top of page

We've transitioned our blog to Substack

  • Writer's pictureTim Donohue

NYC Marathon inbound travel - first look

We're excited to issue our first disruption outlook, especially because it's relatively favorable! As we build our deep learning algorithms, these forecasts will evolve into a more predictive product - in the meantime, we believe we can still deliver some useful insights.

Our first outlook focuses on travel inbound to the NYC airports (EWR, JFK, LGA) for Thursday, November 4 and Friday, November 5 ahead of the Sunday marathon. Broadly, high pressure builds in on Thursday behind a weak cold frontal passage Wednesday afternoon. High pressure remains in control for Friday, though an area of low pressure offshore may deliver a glancing impact. As an aside, here's a good explainer from the National Weather Service on high versus low pressure systems (tl;dr high pressure generally promotes fair weather while clouds and precipitation are associated with low pressure). In terms of sensible weather, clouds will be on the increase through the day on Thursday, however any rain should hold off until Thursday evening. Thursday night will hardly be a washout, with rain probabilities no higher than 1 in 5, though the chance for a stray shower lingers into Friday afternoon.

So what does this mean for airport capacity - and, in turn, potential delays? If you want a primer on the concept of airport capacity and what variables influence it, we'd encourage you to check out our blog post on the topic. Any periods of rain may result in conditions that are marginal for an airport to maintain its optimal arrival rate, though a drastic reduction in capacity is not expected. The other question as it relates to airport capacity is airport configuration and this particular answer is complicated by the fact that we're examining NYC airspace. Given the proximity of EWR, JFK and LGA (plus a number of satellite airports), the direction air traffic flows at one airport can create a conflict for another. Relatively light forecasted wind speeds also add some ambiguity to this exercise. All that said, we'd bet EWR and LGA deliver no worse than a 38 arrival rate; JFK is a slightly more complicated case, though we don't anticipate rates lower than 42.

With a grasp on what to expect on the supply side (i.e. airport capacity), let's turn our attention to the demand side (i.e. schedule activity). The NYC marathon occurs at an interesting juncture for flight schedules, as the the slot usage waiver previously providing relief for domestic operations at all three NYC airports expired on October 31, 2021. This resulted in a 26% increase in flying week-over-week. The airports unsurprisingly have suffered a bit of indigestion as a result of this, with 22% of flights into NYC airports arriving at least 15 minutes late in the last two days (up about 5 percentage points from the previous 30 days).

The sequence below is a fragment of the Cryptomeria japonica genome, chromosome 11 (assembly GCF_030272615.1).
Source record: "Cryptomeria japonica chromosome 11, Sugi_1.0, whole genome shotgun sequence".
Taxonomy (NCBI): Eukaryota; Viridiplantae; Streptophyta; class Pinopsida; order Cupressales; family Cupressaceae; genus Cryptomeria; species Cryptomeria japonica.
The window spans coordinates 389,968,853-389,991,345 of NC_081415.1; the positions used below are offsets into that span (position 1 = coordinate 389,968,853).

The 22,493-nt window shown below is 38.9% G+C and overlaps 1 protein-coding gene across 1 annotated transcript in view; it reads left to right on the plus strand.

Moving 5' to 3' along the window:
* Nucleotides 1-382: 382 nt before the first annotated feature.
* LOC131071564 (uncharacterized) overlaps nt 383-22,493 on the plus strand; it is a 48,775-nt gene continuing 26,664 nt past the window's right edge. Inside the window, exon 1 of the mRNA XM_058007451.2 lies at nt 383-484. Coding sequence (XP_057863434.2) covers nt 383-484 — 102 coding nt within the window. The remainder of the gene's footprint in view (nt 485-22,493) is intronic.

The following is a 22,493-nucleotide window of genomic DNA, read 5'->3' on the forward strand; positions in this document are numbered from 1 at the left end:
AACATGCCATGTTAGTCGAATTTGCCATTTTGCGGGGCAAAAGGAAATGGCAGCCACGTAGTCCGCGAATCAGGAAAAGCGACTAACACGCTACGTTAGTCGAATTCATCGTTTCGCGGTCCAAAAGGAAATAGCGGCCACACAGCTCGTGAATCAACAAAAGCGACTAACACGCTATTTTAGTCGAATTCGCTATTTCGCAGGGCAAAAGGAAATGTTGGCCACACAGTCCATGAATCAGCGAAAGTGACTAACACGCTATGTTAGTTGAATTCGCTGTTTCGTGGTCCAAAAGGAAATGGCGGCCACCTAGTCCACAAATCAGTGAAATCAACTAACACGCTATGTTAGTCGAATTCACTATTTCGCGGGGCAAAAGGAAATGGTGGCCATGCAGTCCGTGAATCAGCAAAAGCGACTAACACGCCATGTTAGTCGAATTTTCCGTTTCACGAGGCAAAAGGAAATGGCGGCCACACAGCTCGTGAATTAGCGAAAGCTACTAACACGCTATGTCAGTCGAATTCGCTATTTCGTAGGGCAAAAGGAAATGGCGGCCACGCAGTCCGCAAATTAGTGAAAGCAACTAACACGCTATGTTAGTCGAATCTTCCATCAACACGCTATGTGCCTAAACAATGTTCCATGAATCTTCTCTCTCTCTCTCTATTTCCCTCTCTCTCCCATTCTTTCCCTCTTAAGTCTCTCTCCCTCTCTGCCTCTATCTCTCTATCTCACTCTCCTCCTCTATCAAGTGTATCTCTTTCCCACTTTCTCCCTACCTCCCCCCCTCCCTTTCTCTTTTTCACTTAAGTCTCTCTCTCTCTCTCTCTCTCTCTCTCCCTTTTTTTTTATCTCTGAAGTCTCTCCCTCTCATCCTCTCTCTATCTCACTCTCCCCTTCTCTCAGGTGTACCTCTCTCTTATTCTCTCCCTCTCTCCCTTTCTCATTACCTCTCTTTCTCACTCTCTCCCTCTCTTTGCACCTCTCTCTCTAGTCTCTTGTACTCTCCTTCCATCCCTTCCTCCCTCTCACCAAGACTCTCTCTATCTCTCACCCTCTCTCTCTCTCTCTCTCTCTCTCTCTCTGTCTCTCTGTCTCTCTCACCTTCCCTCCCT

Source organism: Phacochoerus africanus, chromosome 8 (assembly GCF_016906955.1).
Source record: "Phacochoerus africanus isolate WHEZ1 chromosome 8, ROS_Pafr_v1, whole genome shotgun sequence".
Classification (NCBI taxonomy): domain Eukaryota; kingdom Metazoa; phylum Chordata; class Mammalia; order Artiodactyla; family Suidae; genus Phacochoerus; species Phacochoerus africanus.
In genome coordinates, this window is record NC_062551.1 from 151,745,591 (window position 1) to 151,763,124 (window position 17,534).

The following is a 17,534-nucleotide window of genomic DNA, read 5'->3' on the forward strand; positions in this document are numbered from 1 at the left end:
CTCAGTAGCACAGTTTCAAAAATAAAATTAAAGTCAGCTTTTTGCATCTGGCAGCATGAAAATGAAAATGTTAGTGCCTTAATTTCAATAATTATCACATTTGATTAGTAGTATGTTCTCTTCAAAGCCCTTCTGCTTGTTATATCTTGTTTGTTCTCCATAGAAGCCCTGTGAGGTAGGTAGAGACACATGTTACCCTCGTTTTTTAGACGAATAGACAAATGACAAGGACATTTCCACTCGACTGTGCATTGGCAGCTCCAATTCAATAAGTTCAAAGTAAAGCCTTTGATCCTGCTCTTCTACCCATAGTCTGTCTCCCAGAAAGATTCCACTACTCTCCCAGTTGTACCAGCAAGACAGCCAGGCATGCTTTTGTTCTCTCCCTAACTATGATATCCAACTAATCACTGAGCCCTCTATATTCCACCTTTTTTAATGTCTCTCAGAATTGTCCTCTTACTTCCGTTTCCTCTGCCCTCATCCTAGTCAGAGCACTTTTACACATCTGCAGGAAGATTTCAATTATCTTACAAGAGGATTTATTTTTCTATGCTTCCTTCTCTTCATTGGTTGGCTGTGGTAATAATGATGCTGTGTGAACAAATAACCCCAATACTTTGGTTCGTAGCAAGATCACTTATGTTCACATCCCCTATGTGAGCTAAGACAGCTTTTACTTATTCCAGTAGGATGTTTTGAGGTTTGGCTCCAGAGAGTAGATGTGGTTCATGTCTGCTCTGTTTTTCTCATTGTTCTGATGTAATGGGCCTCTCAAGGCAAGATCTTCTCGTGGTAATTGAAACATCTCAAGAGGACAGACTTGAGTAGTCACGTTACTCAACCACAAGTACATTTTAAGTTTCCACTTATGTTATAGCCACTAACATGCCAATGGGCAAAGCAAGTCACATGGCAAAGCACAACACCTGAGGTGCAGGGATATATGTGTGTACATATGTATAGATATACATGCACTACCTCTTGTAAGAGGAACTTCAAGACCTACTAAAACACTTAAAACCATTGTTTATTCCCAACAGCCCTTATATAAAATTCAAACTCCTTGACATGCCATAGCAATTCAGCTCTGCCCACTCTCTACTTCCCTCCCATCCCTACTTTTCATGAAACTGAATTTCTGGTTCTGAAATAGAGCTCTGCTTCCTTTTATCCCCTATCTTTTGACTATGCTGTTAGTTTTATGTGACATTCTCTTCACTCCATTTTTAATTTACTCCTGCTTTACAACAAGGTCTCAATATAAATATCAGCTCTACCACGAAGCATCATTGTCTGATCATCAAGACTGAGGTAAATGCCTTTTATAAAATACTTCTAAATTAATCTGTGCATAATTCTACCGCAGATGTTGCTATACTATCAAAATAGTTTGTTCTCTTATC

There are a few potential demand overages to call out at the hourly level, most of which occur at EWR (this will, no doubt, be a recurring theme in these outlooks). Headed into late Thursday afternoon at EWR, demand is between 40 and 44 scheduled arrivals in the 4, 5, 7 and 8 p.m. hours: this becomes problematic if some rain materializes to lower the arrival rate to 38. We highlight these instances of demand overages because they essentially result in queues to land. This queueing can take place in the air, when an arrival may be made to circle or take a seemingly wandering route, or take place on the ground at the arrival's origin station, where the arrival is given a "wheels up time." Regardless of where arrivals are made to queue, queueing produces delays (though arrivals that have not yet taken off can absorb much longer delays). It's also worth noting there's excess supply in the 6 p.m. hour, which affords some room to catch up. The only non-weather related delays we'll speculate on sadly owe to the Thursday Night Football game featuring the New York Jets (no pun intended). While we admittedly won't be able verify this suspicion, we'd wager that airlines will have to work through an uptick in agent sick calls: this shouldn't cause the wheels to come off, but perhaps some perceptible sluggishness.

Where does that leave marathon runners flying in on Thursday or Friday? We'll be back tomorrow with an updated weather forecast and some predicted delays, but we don't anticipate an extraordinary level of disruption. Runners (or supporters) flying into JFK or LGA should experience almost zero air traffic delays (delays on account of airline staffing, aircraft servicing, network effects, etc. are of course possible); runners flying into EWR may experience minor delays if arriving later Thursday. We don't think this forecast calls for rebooking (perhaps adjusting some delay expectations) but we're also not subjecting ourselves to the stress of running a marathon. If you're scheduled to arrive EWR later in the day on Thursday and anxious about minor delays, the goods news is airlines are progressively offering some rebooking flexibility. Airlines have eliminated change fees for most tickets, though a fare difference may still apply; additionally standby is increasingly free. Same-day confirmed change (SDC) policies are a bit too varied to generalize, so we've linked to respective policies for Alaska, American, Delta, JetBlue, Southwest and United.

56 views1 comment

Recent Posts

See All

תגובה אחת

Jeff Riedel
Jeff Riedel
03 בנוב׳ 2021

Very insightful and informative. I look forward to reading more posts in the future.

bottom of page